So when Tarantino decided to write his own, it was with a bit of perplexed curiosity that I approached the novel. As this is typically farmed out to someone completely separate and independent of the original film, obviously this project started off from a different footing. The big question I asked myself was, why? Why was he writing this?

The answer came across loud and clear in the 400+ pages of this little book: He had more of this story he wanted to tell. Characters in the movie get fleshed out with much more depth in this novel. We get backstory and inner monologues (the use of the omniscient narrator is in full use here as we often get to hear thoughts from every character in a scene).

He also wanted to dish out his thoughts on Hollywood from the 50's and 60's, and man-oh-man does he have a lot of thoughts. If you removed all of the rambling discourse on this subject, the book would easily be 2/3rds its size. In fact, that's my only gripe, here. I'm sure QT would be highly qualified to write a non-fiction book about the evolution of television and movie properties during these decades (and, I'm sure, easily traveling forward into the 70's and beyond) and perhaps he should do that, but to blend it into the middle of a "novel" like this detracted from the story and these characters. Not that it wasn't interesting, just that I wanted to know what my characters were doing, not the presumed motivations behind the casting of dozens of shows and movies that I'd never heard of.

Also, I suspect, Tarantino wanted a chance to revisit the now-infamous Bruce Lee scene from the movie. If you haven't seen it, the stuntman character of Cliff Booth, played by Brad Pitt, easily defeats Bruce Lee in fight and shows Bruce to be an over-hyped egomaniac. Whether this is historically accurate or not is irrelevant: this is how Tarantino depicted him in this film. Lee's daughter very publicly slammed both Tarantino and this movie when it came out and made quite a bit of noise about it, garnering some notable online attention. In reading this scene with the aforementioned inner monologues and motivations revealed to us, it felt like Quentin was toning down his rhetoric and softening the blow. I doubt this was the sole reason he wrote this book, but it was certainly part of it. That's for sure.

Beyond all of that, it's actually a very good book. If the movie had never been made, this would have been a great read. However, because the movie came first, this book's deviations from the film were highly detracting. For instance, the grand climax of the film never takes place in this book. It's only mentioned in passing in chapter 7, about a quarter of the way through the book. The book takes place over a 2 day period while Rick is filming scenes for a TV pilot, which is shown in the movie. That climax would have taken place months later. Tarantino throws that entire scene out there in a couple paragraphs where he fast forwards through Rick's (the main character) entire career before coming back to the "present" and resuming the story. For those hoping the book would end similar to the film, better luck next time. But if this had been a standalone book, the story of Rick (primarily) and hist stuntman Cliff (secondarily) was laid out in a much better fashion than the movie, which needed some extra action sequences to keep it from being too bland of a drama for what audiences would have expected from Quentin Tarantino.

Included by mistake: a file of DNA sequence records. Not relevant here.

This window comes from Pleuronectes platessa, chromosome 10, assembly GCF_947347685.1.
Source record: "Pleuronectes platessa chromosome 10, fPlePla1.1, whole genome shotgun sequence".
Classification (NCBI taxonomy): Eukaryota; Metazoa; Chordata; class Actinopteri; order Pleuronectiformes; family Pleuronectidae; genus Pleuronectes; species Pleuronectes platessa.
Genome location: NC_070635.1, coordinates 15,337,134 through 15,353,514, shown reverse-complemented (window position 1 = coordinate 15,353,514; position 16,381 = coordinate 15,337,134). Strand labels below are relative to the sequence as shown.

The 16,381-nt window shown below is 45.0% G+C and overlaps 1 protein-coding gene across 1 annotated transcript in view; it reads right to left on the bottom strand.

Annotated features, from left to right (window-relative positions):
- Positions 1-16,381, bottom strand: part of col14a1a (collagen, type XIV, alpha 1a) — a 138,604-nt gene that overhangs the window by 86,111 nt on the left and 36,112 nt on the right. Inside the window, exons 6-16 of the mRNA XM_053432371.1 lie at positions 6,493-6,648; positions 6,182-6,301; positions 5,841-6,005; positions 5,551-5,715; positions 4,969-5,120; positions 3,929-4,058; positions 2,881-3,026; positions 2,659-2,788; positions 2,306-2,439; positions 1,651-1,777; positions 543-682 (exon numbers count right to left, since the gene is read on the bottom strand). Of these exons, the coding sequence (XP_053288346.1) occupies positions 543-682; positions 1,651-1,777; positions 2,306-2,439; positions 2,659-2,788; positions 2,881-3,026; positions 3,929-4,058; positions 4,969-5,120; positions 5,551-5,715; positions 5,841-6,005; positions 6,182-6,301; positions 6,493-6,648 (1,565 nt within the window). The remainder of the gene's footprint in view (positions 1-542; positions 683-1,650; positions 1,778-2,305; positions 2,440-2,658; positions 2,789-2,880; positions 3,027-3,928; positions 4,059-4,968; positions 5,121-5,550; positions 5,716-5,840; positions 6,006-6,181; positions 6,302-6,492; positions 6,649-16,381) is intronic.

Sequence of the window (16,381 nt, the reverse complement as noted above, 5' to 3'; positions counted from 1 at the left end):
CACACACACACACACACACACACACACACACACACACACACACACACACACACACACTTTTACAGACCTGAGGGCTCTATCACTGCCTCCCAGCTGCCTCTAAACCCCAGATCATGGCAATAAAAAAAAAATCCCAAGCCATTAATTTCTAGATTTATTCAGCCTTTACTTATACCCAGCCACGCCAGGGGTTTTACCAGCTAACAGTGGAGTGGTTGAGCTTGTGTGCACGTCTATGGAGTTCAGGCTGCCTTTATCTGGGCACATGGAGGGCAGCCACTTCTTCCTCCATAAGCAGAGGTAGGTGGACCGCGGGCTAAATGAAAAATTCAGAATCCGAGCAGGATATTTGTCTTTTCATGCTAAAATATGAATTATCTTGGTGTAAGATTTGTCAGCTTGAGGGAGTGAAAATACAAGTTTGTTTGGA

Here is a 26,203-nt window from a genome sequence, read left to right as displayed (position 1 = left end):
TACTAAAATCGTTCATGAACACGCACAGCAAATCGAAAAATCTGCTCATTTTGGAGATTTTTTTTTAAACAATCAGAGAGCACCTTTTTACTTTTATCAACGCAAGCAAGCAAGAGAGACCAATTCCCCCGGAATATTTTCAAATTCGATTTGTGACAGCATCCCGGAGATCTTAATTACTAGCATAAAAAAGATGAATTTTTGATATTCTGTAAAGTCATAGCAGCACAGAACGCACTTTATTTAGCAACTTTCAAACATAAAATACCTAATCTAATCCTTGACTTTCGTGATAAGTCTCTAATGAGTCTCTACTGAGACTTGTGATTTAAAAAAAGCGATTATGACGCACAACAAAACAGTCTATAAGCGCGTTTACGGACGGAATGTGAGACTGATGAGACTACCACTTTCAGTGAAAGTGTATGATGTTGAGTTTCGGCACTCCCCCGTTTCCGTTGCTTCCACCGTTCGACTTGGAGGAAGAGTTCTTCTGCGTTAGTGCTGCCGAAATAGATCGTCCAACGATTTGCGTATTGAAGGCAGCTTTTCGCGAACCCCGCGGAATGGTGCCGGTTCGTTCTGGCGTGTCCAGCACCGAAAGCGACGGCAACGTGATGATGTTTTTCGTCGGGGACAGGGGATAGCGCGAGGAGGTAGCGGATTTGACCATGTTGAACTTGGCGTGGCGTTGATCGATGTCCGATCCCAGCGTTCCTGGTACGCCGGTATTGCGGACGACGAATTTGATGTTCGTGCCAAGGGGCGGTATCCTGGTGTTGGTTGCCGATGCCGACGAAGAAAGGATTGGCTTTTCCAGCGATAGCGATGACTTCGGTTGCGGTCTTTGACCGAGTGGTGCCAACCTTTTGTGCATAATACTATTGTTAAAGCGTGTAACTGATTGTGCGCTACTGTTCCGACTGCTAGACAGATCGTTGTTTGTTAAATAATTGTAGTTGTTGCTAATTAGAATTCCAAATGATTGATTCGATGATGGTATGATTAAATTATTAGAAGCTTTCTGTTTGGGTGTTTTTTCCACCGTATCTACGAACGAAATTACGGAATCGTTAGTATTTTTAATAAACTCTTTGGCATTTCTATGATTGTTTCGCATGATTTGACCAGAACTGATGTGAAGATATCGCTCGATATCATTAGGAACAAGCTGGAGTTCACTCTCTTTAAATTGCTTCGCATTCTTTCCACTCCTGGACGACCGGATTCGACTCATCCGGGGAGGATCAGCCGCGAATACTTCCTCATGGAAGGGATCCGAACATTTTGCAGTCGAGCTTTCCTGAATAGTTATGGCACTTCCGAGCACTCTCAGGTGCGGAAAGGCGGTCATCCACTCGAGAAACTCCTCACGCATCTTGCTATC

If this had been a standalone book, not a movie first, and if it had not included probably 100 pages of mostly irrelevant discussion about this history of Hollywood in the 50's and 60's, I would have given this 5 stars. As it is, 4 stars ain't bad.

Also, one final thing which struck me as odd, Tarantino writes this in the present tense, and when he show scenes from the past (back story) he wrote them in the past tense, which is fine, lots of authors do this. But when he includes future stories (like in chapter 7 when he fast forwards and talks about what happens to Rick's career after the flame thrower incident) he also writes those in the past tense. It's as if his rule was: present tense for the 2 days during which the book actually takes place, and past tense for any other time periods. Curious choice. I kind of agree that writing all of those fast forwarded future scenes in the future tense would have been awkward. "The next day, Rick's adventures hit the news, and it became the talk of the town," is how it reads now, even though this scene takes place 7 months in the future. To have that read: "The following day, Rick's adventures will hit the news, and it will become the talk of the town," well that's fine for a single line, but several paragraphs work could be difficult for a reader to follow. I don't know. I'm still mulling over this choice. Still feels odd to me. ( )
1 vote invisiblelizard | Aug 28, 2021 |
Really fun. Slightly overgrown (but never too much). I flew through it. ( )
  breic | Jul 31, 2021 |
Less a novelization than an expansion. Tarantino had much more material than he included in the movie. A lot of fun. ( )
  beaujoe | Jul 29, 2021 |